BY KUNLE KALEJAYE
There are indications that the recent decision by the Central Bank of Nigeria, CBN, to accredit only two local firms to print 300 million cheques and other security paper instruments for the 22 banks in the country may not be the best economically due to lack of capacity by the firms to meet the demand of banks.
The CBN, in collaboration with the MICR Technical Implementation Committee, conducted the accreditation and re-accreditation exercise of cheque printers in Nigeria in line with the Nigeria Cheque Printers’ Accreditation scheme qualification criteria. At the end of the exercise, only two local printers were selected.
Nigerian Security Printing and Minting Plc was curiously delisted at the end of the accreditation and re-accreditation exercise.
Prior to the circular (BPS/DIR/CIR/04/2013) to “Deposit Money Banks, Cheque Printers and other Stakeholders on the the Accreditation of Cheque Printers for 2013/14”, signed by Dipo Fatokun, Director, Banking and Payments System Department of CBN, dated May 9, 2013, findings revealed that the accredited firms printed only a fraction of cheques used by banks in the country.
Security printing firms print cheques, certificates, and other valuable documents. Until the new regime, a significant percentage of such printers were foreign-based. Businesses in the country were executed via their intermediaries, known as brokers.
Stakeholders in the sector believed that the implication of the apex bank’s decision will be chaos economically, citing the capacity of the accredited firms to meet the demands of the banks.
Delisting 13 firms with the exclusion of foreign printing firms by the CBN, according to findings, has increased the production burden of the accredited firms to print cheques and other security paper instruments.
The CBN, in the circular, stated that the reason behind the non- re-accreditation of foreign based printers was in line with the bank’s policy to domesticate cheque printing in Nigeria, adding that all banks are, by the circular, reminded to patronise only the CBN accredited cheque printers.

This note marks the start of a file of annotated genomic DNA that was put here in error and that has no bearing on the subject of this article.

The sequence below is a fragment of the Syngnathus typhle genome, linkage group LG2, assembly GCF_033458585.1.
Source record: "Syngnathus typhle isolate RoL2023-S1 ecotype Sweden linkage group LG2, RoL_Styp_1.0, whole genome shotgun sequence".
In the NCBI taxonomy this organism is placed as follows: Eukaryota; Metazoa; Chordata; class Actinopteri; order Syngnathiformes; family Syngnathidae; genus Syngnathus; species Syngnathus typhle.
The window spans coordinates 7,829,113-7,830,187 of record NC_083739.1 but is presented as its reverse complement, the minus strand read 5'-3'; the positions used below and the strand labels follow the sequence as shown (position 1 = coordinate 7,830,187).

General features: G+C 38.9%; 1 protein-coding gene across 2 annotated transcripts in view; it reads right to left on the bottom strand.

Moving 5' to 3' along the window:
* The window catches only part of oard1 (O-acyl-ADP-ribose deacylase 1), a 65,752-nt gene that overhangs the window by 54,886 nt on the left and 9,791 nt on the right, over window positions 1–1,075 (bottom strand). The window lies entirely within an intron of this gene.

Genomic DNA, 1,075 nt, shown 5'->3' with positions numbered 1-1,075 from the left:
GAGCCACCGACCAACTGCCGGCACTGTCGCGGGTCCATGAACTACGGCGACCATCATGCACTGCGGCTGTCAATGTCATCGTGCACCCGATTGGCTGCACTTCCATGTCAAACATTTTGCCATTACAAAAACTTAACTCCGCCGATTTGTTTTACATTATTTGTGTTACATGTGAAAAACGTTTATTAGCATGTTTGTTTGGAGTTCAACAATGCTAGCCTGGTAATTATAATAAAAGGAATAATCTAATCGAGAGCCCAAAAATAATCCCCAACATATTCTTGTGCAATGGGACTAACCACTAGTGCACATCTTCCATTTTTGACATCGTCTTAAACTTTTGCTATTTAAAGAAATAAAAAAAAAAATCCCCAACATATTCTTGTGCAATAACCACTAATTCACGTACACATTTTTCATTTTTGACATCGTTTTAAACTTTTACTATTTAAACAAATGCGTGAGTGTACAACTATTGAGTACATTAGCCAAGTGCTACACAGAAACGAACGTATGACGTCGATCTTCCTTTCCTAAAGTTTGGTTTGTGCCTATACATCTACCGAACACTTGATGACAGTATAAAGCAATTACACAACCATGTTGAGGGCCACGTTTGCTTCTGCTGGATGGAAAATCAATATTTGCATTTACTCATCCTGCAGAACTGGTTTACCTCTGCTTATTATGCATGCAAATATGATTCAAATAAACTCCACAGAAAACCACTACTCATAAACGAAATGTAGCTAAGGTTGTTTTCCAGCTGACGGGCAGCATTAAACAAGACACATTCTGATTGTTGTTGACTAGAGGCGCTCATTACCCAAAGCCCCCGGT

Some stakeholders, who spoke on the condition of anonymity, said the CBN’s policy to domesticate cheque printing in the country is a welcome development.
“It is a welcome development to domesticate cheque printing in the country because it will lead to healthy competition and a reduction of prices as seen in other sectors of the economy. However, foreign printers should be allowed to build a strong customer base because they are willing to invest in Nigeria, but insecurity, lack of stable power supply may hinder them to come in and invest,” a stakeholder said.
“I am sure that these investors (delisted printers)will require extension of time-line that will enable them initiate their projects for local production.
“Putting the printing of cheques and other security document in the hands of two printing firms to meet the demands of all the banks in the country will only take us back to the early days of banking when customers will have to wait for as long of six months or more before they can receive their cheque order. ”
The delisted foreign printers include: Kalamzoo Secure Solutions Ltd, Birmingham, England; Security Print Solution, UK; CFH Total Document Mgt Ltd, England: Smith and Ouzman Ltd, England; Tall Security Print Ltd, England; A1 Trade Print Services, England; Papi Pinting Coy Ltd, UK; Corrinum Continous Ltd, UK; Euphoria Comm. Ltd, UK; and DLRS Group, Ireland. Others are Camelot Ghana Ltd, Accra, Ghana; and Shave and Gibson Group based in South Africa.
It would be recalled that the apex bank initiated NICAPS as part of the Federal Government’s local content enhancement policy, to stimulate indigenous entrepreneurship.